10 Best Pogo Sticks | March 2017
- nonslip foot traction pads
- lightweight aluminum frame
- thick foam grips for comfort
- handgrips are replaceable
- comes fully assembled
- bike pedal-width footpegs
- has a squeaker in the base
- won't scuff interior floors
- doesn't provide a very high bounce
- provides a smooth jump
- gives light riders plenty of bounce
- easy to control
- nearly indestructible rubber tip
- injection-molded clamps and steps
- suitable for ages 14 and older
|Brand||Super Pogo 1505|
- comes with one-year warranty
- handles are easy to grip
- foot pegs provide good traction
- available in three sizes
- hand assembled in the usa
- doesn't ever bottom out
What Do I Need to Consider Before Purchasing a Pogo Stick?
Perhaps the most important aspect of any pogo stick is its bounce. Certain pogos have been built with a high-intensity spring (or a compressed-air actuator) for maximizing every thrust, whereas more basic models have been built with a regulated coil for accommodating children, thereby minimizing any risk that they can get hurt.
Generally speaking, a heavier pogo (i.e., 12-15 lbs) will be more buoyant, if not easier to operate, than a lightweight model. The increased buoyancy is a result of a more concentrated coil. The ease of operation is the result of a more focused locus of control. The combination of these two elements render a pogo stick more responsive to pounding, while also decreasing the chances that a user might teeter or fall.
Weight capacity is an important feature when it comes to pogo sticks. On the high end, any person who is too heavy might break the spring on a specific model or cause the rubber cap around the base to "bottom out." On the low end, any person who is too light may not be able to force a pogo stick to bounce. This has particular relevance when it comes to children's pogos, in that certain models feature wider bases and looser springs, thereby making it easier for lightweight kids to hop about.
This brings us to one other feature, which is a pogo stick's height. Ideally, you'll want a pogo stick that stands a few inches above your waist. The majority of manufacturers are sympathetic to this, which is why they sell adult pogo sticks in various sizes of small, medium, and large.
Several Ways to Make The Most Out of Your Pogo Stick
There are a lot of things that you can do on a pogo stick. You can compete to see who can bounce the highest. You can race one another, or you can bounce your way through a homemade obstacle course. If you're an adrenaline junkie, you can take part in "extreme pogo" - a high-risk form of pole vault that only recently became an international sport.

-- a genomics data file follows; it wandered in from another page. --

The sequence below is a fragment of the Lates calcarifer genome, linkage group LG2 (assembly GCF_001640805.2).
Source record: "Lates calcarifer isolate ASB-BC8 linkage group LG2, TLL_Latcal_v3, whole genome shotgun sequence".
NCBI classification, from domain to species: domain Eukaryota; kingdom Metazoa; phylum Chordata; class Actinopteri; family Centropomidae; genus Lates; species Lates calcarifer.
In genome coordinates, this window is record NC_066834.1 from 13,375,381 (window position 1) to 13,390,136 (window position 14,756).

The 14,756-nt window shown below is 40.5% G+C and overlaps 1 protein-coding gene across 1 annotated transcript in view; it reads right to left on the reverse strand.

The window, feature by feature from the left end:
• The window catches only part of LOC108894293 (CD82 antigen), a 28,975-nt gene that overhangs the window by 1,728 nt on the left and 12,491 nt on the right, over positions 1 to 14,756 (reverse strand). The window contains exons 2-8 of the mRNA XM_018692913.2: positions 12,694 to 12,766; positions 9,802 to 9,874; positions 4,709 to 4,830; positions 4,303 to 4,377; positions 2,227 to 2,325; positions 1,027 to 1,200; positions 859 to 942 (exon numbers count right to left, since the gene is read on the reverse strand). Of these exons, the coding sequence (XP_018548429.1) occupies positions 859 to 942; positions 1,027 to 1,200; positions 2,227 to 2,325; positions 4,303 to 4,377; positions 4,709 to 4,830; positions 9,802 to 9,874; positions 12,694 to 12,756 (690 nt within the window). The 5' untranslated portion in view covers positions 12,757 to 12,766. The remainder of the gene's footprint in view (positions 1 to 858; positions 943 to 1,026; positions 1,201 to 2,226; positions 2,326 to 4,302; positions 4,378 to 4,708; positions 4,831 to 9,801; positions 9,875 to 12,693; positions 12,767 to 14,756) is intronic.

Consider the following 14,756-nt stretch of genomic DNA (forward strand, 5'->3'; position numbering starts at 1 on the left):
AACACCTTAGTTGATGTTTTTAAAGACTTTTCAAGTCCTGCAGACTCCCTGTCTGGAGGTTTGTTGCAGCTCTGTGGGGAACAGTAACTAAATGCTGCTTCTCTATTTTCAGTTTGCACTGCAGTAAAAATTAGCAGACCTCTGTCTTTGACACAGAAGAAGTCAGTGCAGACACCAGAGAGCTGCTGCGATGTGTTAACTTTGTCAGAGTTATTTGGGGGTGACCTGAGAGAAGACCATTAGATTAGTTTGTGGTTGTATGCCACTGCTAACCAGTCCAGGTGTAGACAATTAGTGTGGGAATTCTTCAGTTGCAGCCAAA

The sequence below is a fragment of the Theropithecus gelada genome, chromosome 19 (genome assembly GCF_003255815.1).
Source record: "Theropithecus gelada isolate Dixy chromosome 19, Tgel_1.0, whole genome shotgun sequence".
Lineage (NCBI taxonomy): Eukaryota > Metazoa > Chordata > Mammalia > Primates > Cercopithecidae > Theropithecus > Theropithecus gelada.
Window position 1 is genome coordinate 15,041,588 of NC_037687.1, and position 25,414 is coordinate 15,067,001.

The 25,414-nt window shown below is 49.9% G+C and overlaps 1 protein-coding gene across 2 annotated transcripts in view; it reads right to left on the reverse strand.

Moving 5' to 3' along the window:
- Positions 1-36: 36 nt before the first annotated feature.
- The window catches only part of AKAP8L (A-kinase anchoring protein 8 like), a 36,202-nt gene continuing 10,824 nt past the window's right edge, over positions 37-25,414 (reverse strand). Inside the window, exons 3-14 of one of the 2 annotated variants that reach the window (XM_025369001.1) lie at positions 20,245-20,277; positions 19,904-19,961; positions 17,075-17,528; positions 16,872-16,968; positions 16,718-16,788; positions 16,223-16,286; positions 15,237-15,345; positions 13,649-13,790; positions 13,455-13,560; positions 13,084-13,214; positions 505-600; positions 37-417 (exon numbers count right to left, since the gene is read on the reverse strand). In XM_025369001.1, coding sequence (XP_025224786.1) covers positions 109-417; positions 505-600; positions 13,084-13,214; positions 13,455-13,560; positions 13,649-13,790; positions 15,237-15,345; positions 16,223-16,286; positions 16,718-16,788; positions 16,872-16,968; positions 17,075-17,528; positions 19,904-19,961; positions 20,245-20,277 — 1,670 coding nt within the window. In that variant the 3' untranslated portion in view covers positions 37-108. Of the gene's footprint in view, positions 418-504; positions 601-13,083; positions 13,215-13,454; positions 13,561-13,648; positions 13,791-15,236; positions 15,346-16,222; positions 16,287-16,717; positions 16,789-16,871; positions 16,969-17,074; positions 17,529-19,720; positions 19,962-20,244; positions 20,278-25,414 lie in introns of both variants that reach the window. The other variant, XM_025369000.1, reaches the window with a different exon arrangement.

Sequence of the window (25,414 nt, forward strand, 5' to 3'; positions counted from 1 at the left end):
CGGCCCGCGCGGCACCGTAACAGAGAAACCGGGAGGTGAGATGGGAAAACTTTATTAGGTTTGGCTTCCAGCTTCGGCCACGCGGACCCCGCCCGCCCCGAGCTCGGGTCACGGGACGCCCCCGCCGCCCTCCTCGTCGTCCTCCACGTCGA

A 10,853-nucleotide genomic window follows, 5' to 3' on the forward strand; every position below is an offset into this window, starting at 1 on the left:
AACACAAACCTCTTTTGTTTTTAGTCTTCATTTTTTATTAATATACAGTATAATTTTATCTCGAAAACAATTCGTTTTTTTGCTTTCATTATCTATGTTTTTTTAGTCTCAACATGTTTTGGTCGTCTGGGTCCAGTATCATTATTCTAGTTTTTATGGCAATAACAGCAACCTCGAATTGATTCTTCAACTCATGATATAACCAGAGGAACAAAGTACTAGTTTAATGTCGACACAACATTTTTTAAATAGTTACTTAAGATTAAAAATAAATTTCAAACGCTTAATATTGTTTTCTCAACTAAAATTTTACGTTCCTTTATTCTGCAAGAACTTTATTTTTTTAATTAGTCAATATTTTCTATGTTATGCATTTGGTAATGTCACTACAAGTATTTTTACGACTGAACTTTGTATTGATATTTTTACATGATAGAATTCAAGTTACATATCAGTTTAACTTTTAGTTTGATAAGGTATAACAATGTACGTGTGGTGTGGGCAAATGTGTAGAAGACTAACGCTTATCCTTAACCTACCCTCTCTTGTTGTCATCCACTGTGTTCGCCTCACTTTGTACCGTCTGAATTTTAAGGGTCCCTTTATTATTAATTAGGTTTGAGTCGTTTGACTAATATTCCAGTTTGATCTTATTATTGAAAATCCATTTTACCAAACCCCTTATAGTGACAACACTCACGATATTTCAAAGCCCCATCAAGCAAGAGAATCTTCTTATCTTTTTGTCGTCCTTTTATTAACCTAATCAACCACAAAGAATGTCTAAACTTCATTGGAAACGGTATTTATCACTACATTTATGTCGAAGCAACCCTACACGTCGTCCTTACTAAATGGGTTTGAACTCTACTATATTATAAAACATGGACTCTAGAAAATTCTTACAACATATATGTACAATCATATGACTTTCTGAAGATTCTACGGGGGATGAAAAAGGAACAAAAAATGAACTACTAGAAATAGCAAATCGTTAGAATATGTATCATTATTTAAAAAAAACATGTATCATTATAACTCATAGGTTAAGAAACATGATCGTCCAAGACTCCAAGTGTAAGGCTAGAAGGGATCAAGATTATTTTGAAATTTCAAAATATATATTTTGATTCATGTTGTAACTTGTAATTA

Kids can use a pogo stick to learn balance, agility, and coordination, all while developing leg strength and endurance. Parents can make a pogo stick more fun by wrapping LED lights around it, thereby enabling their kids to bounce around safely in the dark. Teachers can use a pogo stick to teach their students about the elastic properties of physics. Teachers can also use a pogo stick to demonstrate the action-reaction principle of Newton's Third Law.
If you're a fitness enthusiast, hopping on a pogo stick can burn up to 10 calories a minute, while providing an anaerobic workout for your lower-body and your arms. If you're a focused athlete, working out with a pogo stick can have an even greater impact. Pogo sticks are considered "plyometric," meaning that they are exceptional at building the leg muscles most commonly associated with jumping (volleyball and basketball), absorbing shock (skiing, snowboarding, and mountain biking), and developing a strong core (gymnastics, wrestling, and football).
A Brief History of The Pogo Stick
The earliest version of a pogo stick was invented by a Wichita man named George Herrington in 1891. Herrington called his invention the Spring Stilt, and in his patent application he described this stilt as "employing an adjustable spring, which can be used at the will of the operator for leaping great distances and heights."
Herrington's stilt never really took off, but it did provide the impetus for a slightly more innovative "stilt" that was introduced by a pair of German inventors during the 1920s. These inventors, Max Pohling and Ernst Gottschall, used the first two letters of their last names (i.e., Po- and Go-)to provide their landmark stilt with its name.
This "pogo stick," as it came to be known, featured a single vertical hand grip at the top of its shaft. This single grip made it difficult to maintain balance, and it invariably caused pogo sticks to bounce up hard, striking their owners in the mouth. This problem was eventually corrected by an Illinois toy designer named George Hansburg during 1957. Hansburg introduced the first dual-handle pogo stick. Dual handles have remained the industry standard ever since.
Pogo sticks remained extremely popular throughout the United States until the 1980s, after which they began to lose market share to skateboards, trampolines, and several other forms of recreation. Pogo sticks made a very unlikely comeback, however, when a trio of inventors began experimenting with the idea of using pressurized actuators (as opposed to a traditional spring) inside a pogo stick around the early 2000s. "Extreme pogo sticks" have since provided a significant number of enthusiasts with the ability to engage in back flips, somersaults, and various other unwarranted stunts, all while using a high-powered pogo to launch 6-10 ft off the ground.